(210) 819-4379 info@HikeSA.org


On October 30, Friedrich Wilderness Park (FWP) received over 7” of rain in less than 24 hours. Not only was the Water Trail spring gushing, but springs and waterfalls appeared where they had never been seen before. The result was significant flooding that washed out trails, scoured hillsides, and left debris everywhere. This was followed by more rain on October 31, which made it impossible for the trails to begin drying. The wet weather continues, and so the trails cannot dry, and we are limited in what repairs we can make.

There are several factors that contribute to the magnitude of the impact of rain on FWP trails. The terrain is hilly with many steep slopes and the soils are thin. Moreover, most of the trails are more than 30 yrs. old, heavily used, and already significantly eroded. Some trails run straight up/down hills, so-called fall line trails. Water naturally follows the path of least resistance, so when it rains, these fall line trails become little streams. Even where the trails are built into the contours, there is still water that flows down the slope and across the trail, leaving debris berms that disrupt sheet flow.

Sustainable or not, all trails are impacted by traffic, and the impact on natural-surfaced trails is magnified when they are wet. It is just a law of physics that people (and animals) leave depressions and ruts on wet trails. These ruts, like the berms on the trail edges, impede sheet flow so that the trails become conduits for water. Instead of water flowing across the slope and down the hill, the water is essentially trapped on the trail. The result is erosion and debris berms.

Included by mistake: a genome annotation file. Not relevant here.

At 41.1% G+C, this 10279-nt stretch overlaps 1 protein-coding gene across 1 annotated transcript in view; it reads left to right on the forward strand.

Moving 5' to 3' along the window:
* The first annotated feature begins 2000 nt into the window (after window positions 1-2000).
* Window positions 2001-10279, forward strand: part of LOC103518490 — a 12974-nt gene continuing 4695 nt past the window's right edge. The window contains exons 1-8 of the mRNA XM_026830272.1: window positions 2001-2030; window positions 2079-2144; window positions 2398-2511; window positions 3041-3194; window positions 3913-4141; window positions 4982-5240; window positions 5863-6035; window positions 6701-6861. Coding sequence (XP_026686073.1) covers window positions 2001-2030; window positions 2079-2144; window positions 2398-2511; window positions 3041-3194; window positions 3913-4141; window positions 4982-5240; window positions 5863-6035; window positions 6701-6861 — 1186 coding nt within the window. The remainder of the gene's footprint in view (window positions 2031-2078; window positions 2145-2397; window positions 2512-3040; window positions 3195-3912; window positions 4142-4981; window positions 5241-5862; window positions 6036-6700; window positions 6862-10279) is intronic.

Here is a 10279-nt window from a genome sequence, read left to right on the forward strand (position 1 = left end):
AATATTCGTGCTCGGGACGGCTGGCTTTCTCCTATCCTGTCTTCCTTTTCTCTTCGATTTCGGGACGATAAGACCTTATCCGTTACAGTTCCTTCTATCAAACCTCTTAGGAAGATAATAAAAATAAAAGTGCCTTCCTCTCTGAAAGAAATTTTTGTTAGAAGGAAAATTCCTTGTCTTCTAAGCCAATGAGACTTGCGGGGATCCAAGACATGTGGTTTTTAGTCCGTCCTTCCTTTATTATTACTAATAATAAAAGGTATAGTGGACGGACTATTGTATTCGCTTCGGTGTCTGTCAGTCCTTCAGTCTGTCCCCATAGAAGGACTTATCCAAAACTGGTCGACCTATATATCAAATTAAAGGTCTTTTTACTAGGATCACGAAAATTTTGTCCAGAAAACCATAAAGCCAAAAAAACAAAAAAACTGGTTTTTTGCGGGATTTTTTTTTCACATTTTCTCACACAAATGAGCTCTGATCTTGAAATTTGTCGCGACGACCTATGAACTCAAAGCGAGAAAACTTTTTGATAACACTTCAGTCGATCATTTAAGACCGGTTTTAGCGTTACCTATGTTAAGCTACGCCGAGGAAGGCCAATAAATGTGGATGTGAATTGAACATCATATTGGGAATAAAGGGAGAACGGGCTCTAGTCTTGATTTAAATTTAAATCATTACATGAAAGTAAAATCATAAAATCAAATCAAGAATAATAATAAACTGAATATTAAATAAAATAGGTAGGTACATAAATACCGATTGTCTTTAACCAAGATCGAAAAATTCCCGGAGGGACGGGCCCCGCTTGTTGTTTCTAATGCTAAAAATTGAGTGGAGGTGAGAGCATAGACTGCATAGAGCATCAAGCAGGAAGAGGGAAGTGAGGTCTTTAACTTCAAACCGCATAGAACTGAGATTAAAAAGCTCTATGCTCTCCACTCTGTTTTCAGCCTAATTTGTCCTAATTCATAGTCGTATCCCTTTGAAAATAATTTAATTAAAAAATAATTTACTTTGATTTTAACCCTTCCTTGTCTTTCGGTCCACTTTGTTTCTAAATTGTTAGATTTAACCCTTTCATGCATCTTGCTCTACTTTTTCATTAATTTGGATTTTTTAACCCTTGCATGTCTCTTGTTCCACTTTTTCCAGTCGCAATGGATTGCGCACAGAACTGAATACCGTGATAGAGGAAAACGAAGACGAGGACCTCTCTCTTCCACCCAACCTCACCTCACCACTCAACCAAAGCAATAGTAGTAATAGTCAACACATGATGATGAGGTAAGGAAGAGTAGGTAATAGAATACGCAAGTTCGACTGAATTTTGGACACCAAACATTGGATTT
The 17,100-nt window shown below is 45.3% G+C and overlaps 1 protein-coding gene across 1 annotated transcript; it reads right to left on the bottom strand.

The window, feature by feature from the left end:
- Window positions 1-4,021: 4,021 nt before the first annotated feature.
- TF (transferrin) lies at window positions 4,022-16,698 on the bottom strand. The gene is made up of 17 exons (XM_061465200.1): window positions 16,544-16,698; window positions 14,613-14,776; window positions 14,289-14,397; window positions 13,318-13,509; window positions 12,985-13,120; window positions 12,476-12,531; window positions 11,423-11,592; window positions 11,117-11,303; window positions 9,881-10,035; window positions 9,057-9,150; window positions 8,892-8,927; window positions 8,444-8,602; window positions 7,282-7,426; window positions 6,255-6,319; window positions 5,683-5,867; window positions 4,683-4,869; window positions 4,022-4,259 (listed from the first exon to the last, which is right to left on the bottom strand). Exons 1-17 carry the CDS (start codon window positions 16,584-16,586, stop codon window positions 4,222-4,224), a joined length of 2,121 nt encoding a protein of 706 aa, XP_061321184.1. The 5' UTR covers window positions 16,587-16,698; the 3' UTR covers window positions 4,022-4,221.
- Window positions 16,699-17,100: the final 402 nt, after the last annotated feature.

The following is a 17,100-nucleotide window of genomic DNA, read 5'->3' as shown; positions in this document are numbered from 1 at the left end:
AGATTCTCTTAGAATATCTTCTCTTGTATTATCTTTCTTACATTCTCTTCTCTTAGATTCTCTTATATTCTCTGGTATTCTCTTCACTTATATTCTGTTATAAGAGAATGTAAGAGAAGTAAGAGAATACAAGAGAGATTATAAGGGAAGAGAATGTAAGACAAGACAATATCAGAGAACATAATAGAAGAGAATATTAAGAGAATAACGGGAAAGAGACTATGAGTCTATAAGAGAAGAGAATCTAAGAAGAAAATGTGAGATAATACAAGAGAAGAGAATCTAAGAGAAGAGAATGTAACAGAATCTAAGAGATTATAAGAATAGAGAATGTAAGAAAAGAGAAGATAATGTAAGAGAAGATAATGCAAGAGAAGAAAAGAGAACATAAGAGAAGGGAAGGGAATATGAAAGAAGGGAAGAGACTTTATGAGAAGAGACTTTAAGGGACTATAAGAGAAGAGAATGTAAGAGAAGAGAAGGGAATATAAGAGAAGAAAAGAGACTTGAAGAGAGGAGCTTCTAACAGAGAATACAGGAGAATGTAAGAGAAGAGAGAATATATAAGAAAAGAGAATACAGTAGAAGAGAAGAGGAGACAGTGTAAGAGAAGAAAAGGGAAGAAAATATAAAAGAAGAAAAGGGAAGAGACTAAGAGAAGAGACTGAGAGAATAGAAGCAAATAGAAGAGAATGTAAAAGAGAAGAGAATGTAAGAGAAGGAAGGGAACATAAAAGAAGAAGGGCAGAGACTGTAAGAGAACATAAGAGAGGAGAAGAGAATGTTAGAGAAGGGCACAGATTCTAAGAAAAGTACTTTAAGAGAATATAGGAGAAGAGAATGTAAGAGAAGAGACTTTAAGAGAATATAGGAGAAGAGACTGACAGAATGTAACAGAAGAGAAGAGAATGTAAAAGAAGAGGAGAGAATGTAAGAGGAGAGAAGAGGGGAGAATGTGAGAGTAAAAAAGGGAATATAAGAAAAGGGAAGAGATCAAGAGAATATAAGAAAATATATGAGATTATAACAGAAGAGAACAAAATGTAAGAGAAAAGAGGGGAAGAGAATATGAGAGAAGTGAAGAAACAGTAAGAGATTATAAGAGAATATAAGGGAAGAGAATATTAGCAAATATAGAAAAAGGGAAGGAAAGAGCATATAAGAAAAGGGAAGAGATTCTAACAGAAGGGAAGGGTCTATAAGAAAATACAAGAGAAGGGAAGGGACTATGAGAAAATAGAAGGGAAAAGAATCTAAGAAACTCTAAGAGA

Slips and slides, exacerbated by slick trails, result in trail widening, and clumps of soil that stick on shoes essentially “walk out” of the park. Moreover, staff cannot work on wet trails without the danger of doing additional damage.

Best management practices as well as a concern for patron safety require that trails be closed when they are wet. Friedrich Wilderness Park is joining the San Antonio River Authority, Government Canyon State Natural Area, and other state and national parks, in implementing a policy of closing wet trails. In an effort to make this as easy as possible on patrons, we are leaving the Water and Forest Range trails open. We will reopen all the trails as soon as we can. Meanwhile, please help limit trail damage by obeying trail closure signs.

If you have questions, feel free to contact Natural Areas Assistant Manager Robert Rinn (210.207.3718, Robert.Rinn @sanantonio.gov).